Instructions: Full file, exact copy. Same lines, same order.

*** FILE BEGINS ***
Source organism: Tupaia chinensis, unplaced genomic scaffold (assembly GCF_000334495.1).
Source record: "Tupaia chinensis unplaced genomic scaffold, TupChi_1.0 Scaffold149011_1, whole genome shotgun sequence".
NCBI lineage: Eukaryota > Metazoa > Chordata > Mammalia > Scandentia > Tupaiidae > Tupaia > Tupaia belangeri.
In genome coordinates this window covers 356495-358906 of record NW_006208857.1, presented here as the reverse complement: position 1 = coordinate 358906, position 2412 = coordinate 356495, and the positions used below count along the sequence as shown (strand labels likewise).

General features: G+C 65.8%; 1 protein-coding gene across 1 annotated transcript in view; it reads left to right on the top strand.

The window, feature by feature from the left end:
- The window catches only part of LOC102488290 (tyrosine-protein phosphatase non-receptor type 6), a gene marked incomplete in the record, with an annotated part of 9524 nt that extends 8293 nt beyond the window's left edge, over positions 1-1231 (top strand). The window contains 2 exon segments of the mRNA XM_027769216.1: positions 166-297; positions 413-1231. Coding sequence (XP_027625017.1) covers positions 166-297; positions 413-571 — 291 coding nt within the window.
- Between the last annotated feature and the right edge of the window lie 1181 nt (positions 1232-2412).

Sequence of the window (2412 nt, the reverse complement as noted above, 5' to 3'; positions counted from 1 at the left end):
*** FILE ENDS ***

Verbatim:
Source organism: Tupaia chinensis, unplaced genomic scaffold (assembly GCF_000334495.1).
Source record: "Tupaia chinensis unplaced genomic scaffold, TupChi_1.0 Scaffold149011_1, whole genome shotgun sequence".
NCBI lineage: Eukaryota > Metazoa > Chordata > Mammalia > Scandentia > Tupaiidae > Tupaia > Tupaia belangeri.
In genome coordinates this window covers 356495-358906 of record NW_006208857.1, presented here as the reverse complement: position 1 = coordinate 358906, position 2412 = coordinate 356495, and the positions used below count along the sequence as shown (strand labels likewise).

General features: G+C 65.8%; 1 protein-coding gene across 1 annotated transcript in view; it reads left to right on the top strand.

The window, feature by feature from the left end:
- The window catches only part of LOC102488290 (tyrosine-protein phosphatase non-receptor type 6), a gene marked incomplete in the record, with an annotated part of 9524 nt that extends 8293 nt beyond the window's left edge, over positions 1-1231 (top strand). The window contains 2 exon segments of the mRNA XM_027769216.1: positions 166-297; positions 413-1231. Coding sequence (XP_027625017.1) covers positions 166-297; positions 413-571 — 291 coding nt within the window.
- Between the last annotated feature and the right edge of the window lie 1181 nt (positions 1232-2412).

Sequence of the window (2412 nt, the reverse complement as noted above, 5' to 3'; positions counted from 1 at the left end):